This habit also helps you to feel more positive generally, and helps you to really develop that wonderful bond with your baby, even before they are born. 

The Wise Hippo programme includes some lovely Birth Affirmations, both written and as an MP3. You can also download these beautiful words and images from We The Parents.



A Beautiful Birth Story – The Right Birth on the Day

I love to get your birth stories! And it is so inspiring for other mums and dads to hear how positive things can be when you feel empowered to make the right decisions for you, no mater what happens on the day. It is so wonderful to hear how midwives support labouring women so well – the meaning of ‘midwife’ is actually from the German meaning ‘with woman’. Also, a common fear if you are planning a home birth is, ‘What if things don’t go to plan?’ Well, that is what the midwives are there for, to protect and care for the mother and baby, and to ensure they receive the care they need.

“I had my son in 2013 at Chesterfield hospital. I’d arrived 10cm dilated and still had to be checked over in triage which, in hindsight, was a really un-welcoming and stressful thing to go through. I then proceeded to go into a pool and found myself pushing for hours to no avail and ended up out of pool with my baby being helped out by a kiwi (mini ventouse suction). I felt like I’d climbed Mount Everest but somehow I’d done it without pain relief.

When I fell pregnant again, this time with a girl, due to much worse morning sickness I didn’t start thinking/worrying about labour again until late on (33 weeks approx). From the birth preparation I/we had done first time around I loved the idea of Homebirth but when I first broached the subject with my husband he wasn’t too keen. I think partly due to the fact that, in his view, labour first time had gone ok and I had that experience to draw on going into hospital. But this was the scary bit for me- labour starting, and having to make the trip to hospital not knowing if I would be turned away or met with a cool reception from midwives. To try and allay my/our fears and refresh our existing knowledge I contacted Lucy. She was so positive over that first phone call and said tactfully although we didn’t have time for the full hypno birthing course, she could offer a tailor-made one off refresher session for us.

We went for this at 35 weeks. During our session I recalled our son’s birth story and afterwards Lucy asked ‘why not homebirth?’. Just by asking this question, in the presence of my husband, allowed us to start thinking about it seriously and as Lucy suggested; plan for a homebirth and have a plan b if on the day it wasn’t right. So this is what we did and I felt more confident and in control than I had in the preceding weeks.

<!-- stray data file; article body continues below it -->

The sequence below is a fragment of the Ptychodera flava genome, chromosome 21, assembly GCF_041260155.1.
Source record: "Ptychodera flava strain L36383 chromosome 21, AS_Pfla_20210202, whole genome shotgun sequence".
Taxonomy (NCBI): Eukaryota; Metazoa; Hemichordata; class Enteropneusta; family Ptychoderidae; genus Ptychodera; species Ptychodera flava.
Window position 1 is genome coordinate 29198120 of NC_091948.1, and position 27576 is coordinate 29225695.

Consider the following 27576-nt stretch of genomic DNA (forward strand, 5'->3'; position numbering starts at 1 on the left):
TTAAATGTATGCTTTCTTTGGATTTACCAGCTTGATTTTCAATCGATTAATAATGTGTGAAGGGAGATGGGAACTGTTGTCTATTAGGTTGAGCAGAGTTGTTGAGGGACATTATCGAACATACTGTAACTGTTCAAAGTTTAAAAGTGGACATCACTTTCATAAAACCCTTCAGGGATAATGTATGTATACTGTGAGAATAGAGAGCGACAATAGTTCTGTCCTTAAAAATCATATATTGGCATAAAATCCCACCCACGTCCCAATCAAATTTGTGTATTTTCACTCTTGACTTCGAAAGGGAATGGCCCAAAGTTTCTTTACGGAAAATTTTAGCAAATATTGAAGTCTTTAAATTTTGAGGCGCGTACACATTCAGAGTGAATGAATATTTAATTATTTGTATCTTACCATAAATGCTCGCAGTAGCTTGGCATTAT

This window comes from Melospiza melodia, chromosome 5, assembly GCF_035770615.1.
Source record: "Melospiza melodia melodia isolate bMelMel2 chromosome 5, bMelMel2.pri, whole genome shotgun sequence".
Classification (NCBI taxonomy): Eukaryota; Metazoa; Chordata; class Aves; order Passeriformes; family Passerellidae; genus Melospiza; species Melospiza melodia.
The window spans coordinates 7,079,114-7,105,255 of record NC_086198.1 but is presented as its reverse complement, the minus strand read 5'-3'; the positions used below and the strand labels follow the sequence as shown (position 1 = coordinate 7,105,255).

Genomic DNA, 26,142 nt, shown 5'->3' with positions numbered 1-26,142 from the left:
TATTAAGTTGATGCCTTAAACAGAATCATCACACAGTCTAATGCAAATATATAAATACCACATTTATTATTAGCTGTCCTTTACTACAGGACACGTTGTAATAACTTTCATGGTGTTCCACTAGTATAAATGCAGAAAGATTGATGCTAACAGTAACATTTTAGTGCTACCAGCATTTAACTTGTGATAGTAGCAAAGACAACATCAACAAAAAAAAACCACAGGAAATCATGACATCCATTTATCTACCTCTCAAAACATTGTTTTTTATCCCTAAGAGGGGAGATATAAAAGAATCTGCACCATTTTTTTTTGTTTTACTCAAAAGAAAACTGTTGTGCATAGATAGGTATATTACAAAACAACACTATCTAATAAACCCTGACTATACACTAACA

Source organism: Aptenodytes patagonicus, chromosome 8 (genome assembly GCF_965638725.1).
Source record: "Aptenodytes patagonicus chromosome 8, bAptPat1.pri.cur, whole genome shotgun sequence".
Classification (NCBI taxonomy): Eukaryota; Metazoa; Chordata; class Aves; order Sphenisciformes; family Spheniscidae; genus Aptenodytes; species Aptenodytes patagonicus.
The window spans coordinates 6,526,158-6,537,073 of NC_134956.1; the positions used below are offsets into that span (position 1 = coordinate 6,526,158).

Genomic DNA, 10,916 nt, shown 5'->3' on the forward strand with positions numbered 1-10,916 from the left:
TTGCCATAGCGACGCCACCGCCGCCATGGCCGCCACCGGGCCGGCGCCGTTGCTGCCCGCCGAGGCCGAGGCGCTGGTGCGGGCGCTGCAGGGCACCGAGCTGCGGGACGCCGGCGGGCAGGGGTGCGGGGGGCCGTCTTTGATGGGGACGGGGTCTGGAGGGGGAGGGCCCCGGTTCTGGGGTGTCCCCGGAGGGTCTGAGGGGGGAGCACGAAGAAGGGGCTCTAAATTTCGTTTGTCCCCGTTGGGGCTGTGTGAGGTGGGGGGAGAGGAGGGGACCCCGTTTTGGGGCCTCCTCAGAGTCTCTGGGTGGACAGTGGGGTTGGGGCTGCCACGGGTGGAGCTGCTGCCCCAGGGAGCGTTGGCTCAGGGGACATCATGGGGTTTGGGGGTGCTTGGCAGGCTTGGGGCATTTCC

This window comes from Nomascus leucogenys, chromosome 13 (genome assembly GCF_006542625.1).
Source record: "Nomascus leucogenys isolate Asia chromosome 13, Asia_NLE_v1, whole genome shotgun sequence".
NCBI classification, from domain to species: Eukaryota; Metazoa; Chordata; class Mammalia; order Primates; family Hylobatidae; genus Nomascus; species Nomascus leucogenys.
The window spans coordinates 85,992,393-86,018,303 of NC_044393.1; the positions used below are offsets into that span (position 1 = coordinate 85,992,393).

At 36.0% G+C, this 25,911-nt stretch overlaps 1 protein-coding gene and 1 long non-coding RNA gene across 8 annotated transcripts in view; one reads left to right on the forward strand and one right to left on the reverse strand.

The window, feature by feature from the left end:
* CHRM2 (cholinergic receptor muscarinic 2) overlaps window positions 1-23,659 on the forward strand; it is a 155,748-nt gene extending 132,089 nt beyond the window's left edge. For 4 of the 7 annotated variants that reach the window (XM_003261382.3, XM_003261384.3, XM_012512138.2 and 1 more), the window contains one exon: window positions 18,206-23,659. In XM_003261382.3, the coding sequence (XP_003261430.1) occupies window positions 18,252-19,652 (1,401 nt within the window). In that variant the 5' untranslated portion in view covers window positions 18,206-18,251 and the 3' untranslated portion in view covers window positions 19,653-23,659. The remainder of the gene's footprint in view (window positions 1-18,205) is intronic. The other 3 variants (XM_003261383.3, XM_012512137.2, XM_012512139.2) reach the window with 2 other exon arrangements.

Prior to going into full labour, my body had started to do the work- I had a few days where I thought contractions were starting, only to stop again. On the day our daughter was born, mild contractions started in the early hours so we called a midwife. Because I was down for homebirth, she came to me, checked me out. I was actually only in latent labour, which admittedly was disheartening, however the fact that the midwife had come to me was brilliant and gave me the confidence that when it started properly someone would be coming again.

By mid- late afternoon contractions had started again but I was quite calm (probably in the knowledge that someone was coming to me rather than me having to make that difficult decision about when to go to hospital). My husband called Jessops at 7pm and the midwife arrived at 7 45pm. After checking me out I was 6cm dilated and she felt a baby wasn’t far away! I was now having very strong contractions with hardly a break in between. My midwife put her hands on my shoulders and spoke very quietly about how to breathe through. By 8 45pm approx I was ready to push – I was leaning over a birthing ball with my husband on one side and midwife on another. After some very hard pushing- not being sure if I could carry on- our daughter was born at 9 11pm- I could hardly believe she came so quickly!

I had an injection to expel my placenta. Unfortunately from then I was still bleeding quite a lot. The midwives identified a tear quite high up which explained why they couldn’t see at first. I heard the midwives call the paramedics. They were like green angels and got me safely to Jessops in an ambulance. Although this wasn’t the perfect scenario that I had planned, this is not what I will remember about our daugther’s birth. I will remember that I took control in the weeks before her birth and was looked after by amazing midwives who fully supported me.

Thank you Lucy!”


Best Day Ever!

We were promised snow last night. BBC Weather assured us that there would be heavy snowfall overnight continuing through the day.

We woke up; the kids excitedly peered out of the window to find… sleet. Cold, wet, slushy, sleet.